A dominant win over New England on the road was an impressive first step in a grueling six-game stretch for San Diego
In the Chargers' locker room these days, a myopic view of the season is strictly enforced. On the schedule posted in the clubhouse last week the only one of the team's 13 remaining games that was visible was AT NEW ENGLAND. Coach Marty Schottenheimer had the rest covered so his players would focus on Sunday's matchup and not dwell on a brutal six-game stretch that, beginning with the date in Foxborough, includes three trips to the East Coast. The other games in that span: Pittsburgh, at Oakland, at Philadelphia, Kansas City, at the New York Jets. And in four of those matchups the Chargers' opponents will be well rested, coming off byes.
Schottenheimer bites his lip and mostly declines to comment about the schedule. He preaches that the only play that matters is the next play, the only game that matters is the next game. He won't give his team a chance to make excuses. But after one of the great wins in franchise history, a 41-17 rout of the Patriots in front of a shocked sellout crowd at Gillette Stadium, Schottenheimer took a deep breath and considered the hard road his team faces. "If we get to the playoffs," he said, "we will have gone through an absolute crucible of fire to get there."
Recent history bears him out. From 2001 through '04 only three of the 48 teams that made the playoffs had schedules that ranked among the 10 toughest in the NFL for their respective seasons. It's likely that San Diego's 2005 slate will end up falling into that category. But don't ask the players to take the long view. "I've been with Marty a long time," linebacker Donnie Edwards said after Sunday's win, "and all I know is the next game."
After the Chargers stuttered offensively and lost their first two games--to the Cowboys and the Broncos, leaving the impression that the defending AFC West champs' reign atop the division would be a short one--they couldn't wait to get to the next game: home against the Giants. San Diego unleashed All-Pro running back LaDainian Tomlinson for 192 rushing yards and three touchdowns and routed New York 45-23.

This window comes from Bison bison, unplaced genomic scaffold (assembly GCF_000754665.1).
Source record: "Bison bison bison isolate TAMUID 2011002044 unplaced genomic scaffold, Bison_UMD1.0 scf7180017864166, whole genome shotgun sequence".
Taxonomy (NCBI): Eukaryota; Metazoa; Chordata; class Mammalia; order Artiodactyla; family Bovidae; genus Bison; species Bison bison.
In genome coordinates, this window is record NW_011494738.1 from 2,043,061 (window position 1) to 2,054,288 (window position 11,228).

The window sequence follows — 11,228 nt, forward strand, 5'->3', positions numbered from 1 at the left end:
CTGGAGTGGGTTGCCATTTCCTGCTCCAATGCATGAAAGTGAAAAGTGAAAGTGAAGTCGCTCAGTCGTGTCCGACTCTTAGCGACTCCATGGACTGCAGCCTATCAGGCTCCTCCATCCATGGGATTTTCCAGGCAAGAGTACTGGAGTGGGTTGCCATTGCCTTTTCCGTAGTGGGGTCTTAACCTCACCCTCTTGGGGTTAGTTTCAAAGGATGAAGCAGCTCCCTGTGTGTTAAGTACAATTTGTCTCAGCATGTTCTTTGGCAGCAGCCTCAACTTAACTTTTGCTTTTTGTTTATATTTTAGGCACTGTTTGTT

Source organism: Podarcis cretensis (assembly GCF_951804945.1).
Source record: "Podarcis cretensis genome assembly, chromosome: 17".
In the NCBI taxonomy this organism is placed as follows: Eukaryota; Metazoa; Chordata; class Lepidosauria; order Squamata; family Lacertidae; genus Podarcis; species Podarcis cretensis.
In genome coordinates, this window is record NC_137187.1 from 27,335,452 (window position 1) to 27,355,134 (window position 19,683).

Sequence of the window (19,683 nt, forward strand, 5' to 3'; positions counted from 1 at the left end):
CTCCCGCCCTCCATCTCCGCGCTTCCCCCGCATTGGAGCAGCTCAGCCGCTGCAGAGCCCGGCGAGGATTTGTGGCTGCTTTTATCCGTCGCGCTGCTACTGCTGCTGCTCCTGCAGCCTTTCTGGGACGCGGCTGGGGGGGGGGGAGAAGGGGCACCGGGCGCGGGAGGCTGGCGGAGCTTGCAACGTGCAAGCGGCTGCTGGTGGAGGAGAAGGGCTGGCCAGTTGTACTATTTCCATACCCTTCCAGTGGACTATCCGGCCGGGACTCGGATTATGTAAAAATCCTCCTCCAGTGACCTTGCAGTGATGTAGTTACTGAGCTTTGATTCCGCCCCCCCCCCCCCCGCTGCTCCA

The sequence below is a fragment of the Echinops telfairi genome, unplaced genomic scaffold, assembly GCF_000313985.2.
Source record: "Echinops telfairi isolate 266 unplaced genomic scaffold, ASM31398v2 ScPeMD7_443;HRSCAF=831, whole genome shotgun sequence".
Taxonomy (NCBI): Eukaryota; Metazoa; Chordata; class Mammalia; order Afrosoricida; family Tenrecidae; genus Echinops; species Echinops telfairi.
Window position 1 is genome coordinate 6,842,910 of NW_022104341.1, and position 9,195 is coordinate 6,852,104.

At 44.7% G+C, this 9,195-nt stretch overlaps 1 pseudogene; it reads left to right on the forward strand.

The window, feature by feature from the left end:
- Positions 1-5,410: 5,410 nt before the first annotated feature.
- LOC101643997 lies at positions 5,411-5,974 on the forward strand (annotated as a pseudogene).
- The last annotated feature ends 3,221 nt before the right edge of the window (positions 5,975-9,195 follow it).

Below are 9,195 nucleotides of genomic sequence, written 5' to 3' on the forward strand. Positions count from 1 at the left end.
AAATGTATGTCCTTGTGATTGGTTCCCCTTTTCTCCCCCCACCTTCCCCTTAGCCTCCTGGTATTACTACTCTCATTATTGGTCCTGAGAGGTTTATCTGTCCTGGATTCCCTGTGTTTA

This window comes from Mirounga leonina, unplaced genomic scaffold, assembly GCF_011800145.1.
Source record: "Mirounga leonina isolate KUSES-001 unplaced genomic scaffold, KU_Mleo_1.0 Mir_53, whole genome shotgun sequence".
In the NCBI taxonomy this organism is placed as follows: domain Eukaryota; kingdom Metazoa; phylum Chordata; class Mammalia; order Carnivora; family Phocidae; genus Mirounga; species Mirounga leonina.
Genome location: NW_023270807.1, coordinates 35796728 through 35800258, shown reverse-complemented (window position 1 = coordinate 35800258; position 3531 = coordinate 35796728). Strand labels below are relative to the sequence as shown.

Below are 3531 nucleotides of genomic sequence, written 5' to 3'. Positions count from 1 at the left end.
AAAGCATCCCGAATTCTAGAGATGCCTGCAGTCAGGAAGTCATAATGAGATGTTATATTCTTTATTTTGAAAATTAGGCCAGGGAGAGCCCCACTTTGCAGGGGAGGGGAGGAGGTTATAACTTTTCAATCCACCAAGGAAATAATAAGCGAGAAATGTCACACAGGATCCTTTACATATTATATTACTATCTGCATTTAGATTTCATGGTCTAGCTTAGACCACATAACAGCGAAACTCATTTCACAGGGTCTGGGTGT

Checking the schedule board, the Chargers then focused on the Patriots and handed them their first loss in Foxborough since December 2002. San Diego exposed the beat-up Pats' every weakness and played to its own strengths: running the ball 60% of the time, passing efficiently and defending the run. The Chargers rushed for 183 yards, including 134 by Tomlinson, while holding New England to 73. They clinched the game with a muscle-flexing scoring drive that ate up 8:55 of the fourth quarter. San Diego quarterback Drew Brees kept 2004 first-round pick Philip Rivers nailed to the bench with a 19-for-24 passing performance good for 248 yards, no interceptions and two pinpoint touchdown passes--an 11-yarder to Keenan McCardell and a 28-yarder to Reche Caldwell--of the variety usually thrown by the guy on the other side of the field, Tom Brady. But on this day the best quarterback was Brees, no contest.
The solid thumping of the three-time Super Bowl champs, who were coming off a great comeback win at Pittsburgh, was a little shocking even to the Chargers. "I'll probably believe it when I wake up in the morning," tackle Roman Oben said afterward. "I wish I could have watched this game from the stands. We give up no sacks, rush for 183--against the Patriots. Amazing."
Added Tomlinson, "I'm on the sideline in the fourth quarter looking up at the scoreboard, and I see 31-17, and I think to myself, This is really happening. We're beating New England at their place, really beating them."
Resplendent in a black pinstripe suit and purple shoes, Tomlinson walked briskly out of Gillette Stadium, pulling a suitcase on rollers with one hand and carrying a wrapped sandwich and a quart of Gatorade in the other. Though he had just played the physical Patriots, he looked surprisingly fresh, like a young executive striding through an airport to make a flight. For someone who takes a pounding each game--most defensive coordinators believe that if they stop Tomlinson, they stop the Chargers--he has shown remarkable durability, missing only one game to injury in four-plus seasons. He has scored 68 touchdowns in 68 career games, including the postseason. "When I get near the goal line," he says, "I smell the end zone."